But, back in the world of endless spirals, women mix their unique feminine desire Milkarri songs with family issues, starting with their mother Gaymala – eldest daughter of the legendary Mungurrawuy Yunupingu and thus beneficiary of a “deep knowledge” on her part – and its links with all the songs and stories about Wuymirri the whale. The granddaughter Magnolia (Maminydjama) is a stunning role model – and thus the clan’s Guwak, or koel, a messenger carrying Songspirals around the world. Sister Laklak is related to Wititj, the Dhuwa Rainbow Serpent (who, of course, lies down in a spiral) because her mother encountered a large snake at a waterhole just before she was born. She is the keeper of the stories, but suffered from a brain tumor and lost all of her English. Despite this, she earned a doctorate from Macquarie University and the tribal award of a sacred digging stick – important because it, like the backpack, came from the Djan’kawu sisters. But it was stolen by men with the matriarchal authority of Yolngu women! Now he had returned.

The book is therefore described as “a corrective to things written by men and non-natives”!

Not that the English language of Laklak is of great use in translating the Milkarri from her Gumatj dialect of Yolngu Matha – because “English is like speaking backwards,” says one sister; “This is so specific” when the words Yolngu all have many meanings and only a follower can fully appreciate the context in which they are intended. Despite this, we white people reading the translations of five Milkarri in the book are actually part of the Songspiral. Indigenous inclusion is so generous.

And these traditional ladies – all of whom have had meaningful careers – are inclusive enough to hand over their Milkarri to future generations as pop songs. Their grandsons group, East Journey took over with a Guwak / koel song (also the title of their 2012 debut album) that includes lines like, “With these tips I’m going back to the River of Stars, for my spiritual land ”- not exactly Tame Impala!

In addition to tripping over the missing spirals of their ‘Song lines‘, Neale / Kelly’s book contains a lot of interest, with an overall philosophy that learning these songs is learning Australia – for all Australians. They emphasize the importance of orality – preferred by far over the illiterate, a term that sounds like a devaluation for a society that can tell stories 37,000 years old. Because this is what a description of the eruption of Budj Bim (Mt Eccles in Victoria) could be. And they say it’s mnemonics training that achieves this miraculous feat, not just any difference in intelligence.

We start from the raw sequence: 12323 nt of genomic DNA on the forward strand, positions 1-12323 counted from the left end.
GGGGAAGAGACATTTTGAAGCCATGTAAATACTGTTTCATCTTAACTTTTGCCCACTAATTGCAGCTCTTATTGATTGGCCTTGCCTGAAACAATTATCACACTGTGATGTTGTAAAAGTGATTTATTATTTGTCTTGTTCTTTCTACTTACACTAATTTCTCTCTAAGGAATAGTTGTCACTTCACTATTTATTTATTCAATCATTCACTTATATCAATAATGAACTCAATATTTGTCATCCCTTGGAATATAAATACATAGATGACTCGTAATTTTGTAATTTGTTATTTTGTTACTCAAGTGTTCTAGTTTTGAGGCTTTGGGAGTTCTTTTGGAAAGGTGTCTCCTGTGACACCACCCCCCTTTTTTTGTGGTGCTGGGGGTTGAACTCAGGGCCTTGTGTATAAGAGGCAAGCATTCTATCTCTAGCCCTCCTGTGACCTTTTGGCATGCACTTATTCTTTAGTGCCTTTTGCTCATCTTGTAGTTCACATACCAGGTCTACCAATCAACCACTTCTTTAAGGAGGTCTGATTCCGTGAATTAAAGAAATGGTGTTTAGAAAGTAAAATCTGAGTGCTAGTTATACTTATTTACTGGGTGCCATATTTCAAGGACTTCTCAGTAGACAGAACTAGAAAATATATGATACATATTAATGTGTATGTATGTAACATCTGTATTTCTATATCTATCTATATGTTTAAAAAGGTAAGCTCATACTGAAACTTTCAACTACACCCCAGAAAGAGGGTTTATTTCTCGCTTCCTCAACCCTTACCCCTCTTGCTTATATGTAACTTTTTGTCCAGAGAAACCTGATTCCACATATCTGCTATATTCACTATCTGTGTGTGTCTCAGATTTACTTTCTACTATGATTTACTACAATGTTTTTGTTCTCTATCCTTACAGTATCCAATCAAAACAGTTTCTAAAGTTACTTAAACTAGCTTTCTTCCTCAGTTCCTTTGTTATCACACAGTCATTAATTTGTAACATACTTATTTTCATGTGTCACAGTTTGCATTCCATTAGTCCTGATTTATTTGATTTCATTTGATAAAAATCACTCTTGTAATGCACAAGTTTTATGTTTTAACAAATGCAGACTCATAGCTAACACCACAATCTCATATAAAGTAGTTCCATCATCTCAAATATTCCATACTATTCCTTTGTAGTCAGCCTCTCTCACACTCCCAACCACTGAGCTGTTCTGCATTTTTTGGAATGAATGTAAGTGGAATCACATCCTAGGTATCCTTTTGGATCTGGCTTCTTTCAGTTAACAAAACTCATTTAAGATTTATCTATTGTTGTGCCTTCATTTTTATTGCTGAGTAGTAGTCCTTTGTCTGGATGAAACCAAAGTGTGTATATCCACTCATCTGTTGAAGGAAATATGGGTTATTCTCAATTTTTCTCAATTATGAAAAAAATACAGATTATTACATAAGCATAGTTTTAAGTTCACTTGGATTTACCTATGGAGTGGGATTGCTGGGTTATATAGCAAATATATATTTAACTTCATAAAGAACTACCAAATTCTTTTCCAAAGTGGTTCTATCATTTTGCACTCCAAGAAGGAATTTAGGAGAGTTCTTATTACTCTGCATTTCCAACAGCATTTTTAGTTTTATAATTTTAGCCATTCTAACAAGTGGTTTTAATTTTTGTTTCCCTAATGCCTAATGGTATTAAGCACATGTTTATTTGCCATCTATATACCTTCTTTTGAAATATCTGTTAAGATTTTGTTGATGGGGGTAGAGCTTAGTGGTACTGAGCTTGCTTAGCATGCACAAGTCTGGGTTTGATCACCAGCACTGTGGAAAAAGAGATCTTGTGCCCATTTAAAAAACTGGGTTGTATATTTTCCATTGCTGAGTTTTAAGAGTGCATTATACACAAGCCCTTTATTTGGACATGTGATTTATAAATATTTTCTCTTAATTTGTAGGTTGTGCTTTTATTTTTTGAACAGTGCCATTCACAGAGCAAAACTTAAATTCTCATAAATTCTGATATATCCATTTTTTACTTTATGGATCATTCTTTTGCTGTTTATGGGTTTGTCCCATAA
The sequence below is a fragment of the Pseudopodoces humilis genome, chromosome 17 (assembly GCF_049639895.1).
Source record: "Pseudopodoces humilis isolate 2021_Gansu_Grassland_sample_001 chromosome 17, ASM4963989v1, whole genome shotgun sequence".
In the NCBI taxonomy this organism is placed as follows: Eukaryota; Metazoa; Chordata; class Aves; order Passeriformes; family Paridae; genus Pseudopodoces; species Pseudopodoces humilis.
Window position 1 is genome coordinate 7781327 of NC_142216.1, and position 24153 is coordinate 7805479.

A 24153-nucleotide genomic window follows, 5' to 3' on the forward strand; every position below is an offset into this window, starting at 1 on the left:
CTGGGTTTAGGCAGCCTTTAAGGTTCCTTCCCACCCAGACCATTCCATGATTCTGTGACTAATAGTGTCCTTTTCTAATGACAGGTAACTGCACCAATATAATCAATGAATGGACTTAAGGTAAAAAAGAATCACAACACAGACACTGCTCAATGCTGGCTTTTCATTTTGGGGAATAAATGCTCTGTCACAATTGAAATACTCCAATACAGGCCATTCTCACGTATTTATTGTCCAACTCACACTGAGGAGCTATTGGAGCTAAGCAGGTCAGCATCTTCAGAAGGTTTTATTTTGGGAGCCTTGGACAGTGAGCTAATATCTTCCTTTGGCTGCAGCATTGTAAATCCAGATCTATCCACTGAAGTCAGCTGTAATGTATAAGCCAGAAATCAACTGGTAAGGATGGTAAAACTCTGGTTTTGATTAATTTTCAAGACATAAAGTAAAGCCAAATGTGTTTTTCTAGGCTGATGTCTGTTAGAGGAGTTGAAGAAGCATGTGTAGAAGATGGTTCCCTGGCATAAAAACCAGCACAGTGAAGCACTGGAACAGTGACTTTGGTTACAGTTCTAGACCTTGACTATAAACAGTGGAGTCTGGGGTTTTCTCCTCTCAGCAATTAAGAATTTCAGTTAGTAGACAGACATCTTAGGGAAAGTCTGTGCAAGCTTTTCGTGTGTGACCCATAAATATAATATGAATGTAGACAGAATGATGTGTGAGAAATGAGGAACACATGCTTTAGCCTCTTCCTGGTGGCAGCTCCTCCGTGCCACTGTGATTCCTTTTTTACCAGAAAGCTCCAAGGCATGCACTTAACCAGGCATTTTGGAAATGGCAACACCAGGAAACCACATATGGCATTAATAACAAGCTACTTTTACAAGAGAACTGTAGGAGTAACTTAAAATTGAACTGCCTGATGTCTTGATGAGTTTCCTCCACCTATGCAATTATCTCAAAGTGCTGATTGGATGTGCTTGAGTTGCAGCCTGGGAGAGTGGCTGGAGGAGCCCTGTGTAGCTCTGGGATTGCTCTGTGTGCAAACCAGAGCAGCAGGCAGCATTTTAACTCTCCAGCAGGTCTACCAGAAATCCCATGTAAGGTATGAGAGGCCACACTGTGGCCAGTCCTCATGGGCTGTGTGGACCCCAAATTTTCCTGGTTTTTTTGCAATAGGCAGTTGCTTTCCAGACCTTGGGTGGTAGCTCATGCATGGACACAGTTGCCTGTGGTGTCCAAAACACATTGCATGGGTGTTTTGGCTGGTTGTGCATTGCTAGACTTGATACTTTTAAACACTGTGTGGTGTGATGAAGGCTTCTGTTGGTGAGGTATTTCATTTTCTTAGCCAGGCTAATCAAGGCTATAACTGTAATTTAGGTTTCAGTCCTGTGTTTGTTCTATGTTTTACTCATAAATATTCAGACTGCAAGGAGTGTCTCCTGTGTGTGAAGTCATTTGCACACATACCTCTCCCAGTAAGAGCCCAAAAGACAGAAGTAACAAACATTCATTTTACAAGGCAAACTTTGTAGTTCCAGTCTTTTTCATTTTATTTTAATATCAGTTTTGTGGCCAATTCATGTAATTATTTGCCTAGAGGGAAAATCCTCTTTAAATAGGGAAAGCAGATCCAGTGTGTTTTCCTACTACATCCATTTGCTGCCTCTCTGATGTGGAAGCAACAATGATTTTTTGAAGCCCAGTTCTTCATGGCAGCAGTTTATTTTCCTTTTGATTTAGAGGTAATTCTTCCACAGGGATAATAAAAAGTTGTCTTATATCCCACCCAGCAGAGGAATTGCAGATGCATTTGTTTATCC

The words archive and archivist become important – although the difference between the objectivity of the Whitefellars and the subjectivity of the First Nations is emphasized. For Indigenous archivists, who can also be artists, “don’t just keep archives: they interpret and enrich them, engage in them creatively to keep them alive or to keep their knowledge relevant and active. in the present “. With a site, the archivist “activates the knowledge it contains by transporting part of this knowledge to that site and taking away an enhanced experience of that knowledge. A mutual transfer of knowledge occurs between the place, the person and the story ”.

And it is essential in the interpretation of this story on canvas or bark that abstraction be employed, offering the same multiplicity of meanings as language.

Comparisons are then made with other indigenous peoples – from the Zuni of America describing a route through the shrines encountered along it, to the islanders of Trobriand able to pass on instructions to build a canoe while singing.

Song lines‘by Thames & Hudson is actually the first volume of a National Museum’s’ First Knowledge Series’. A future volume is intriguing, bringing together Bill Gammage and Bruce Pascoe to discuss’Country‘. ‘Song lines‘sells for $ 20.

Spiral songs‘is a little older and was shortlisted for the NT Chief Minister’s and Victorian Prime Minister’s Literary Awards last year. Coming from Allen & Unwin, it’s worth every $ 35 penny.

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The Dilly Bag women – From L to R – Merrikiyawuy, Sarah, Laklak, Banbapuy, Ritjililk, Kate, Djawundil and Sandie


Martu’s collaborative painting, ‘Yarrkalpa / Hunting Ground’ (2013) which forms the inside covers of ‘Songlines’, both educating young Rangers on Country Hunting and illustrating the ‘Seven Sisters Songline’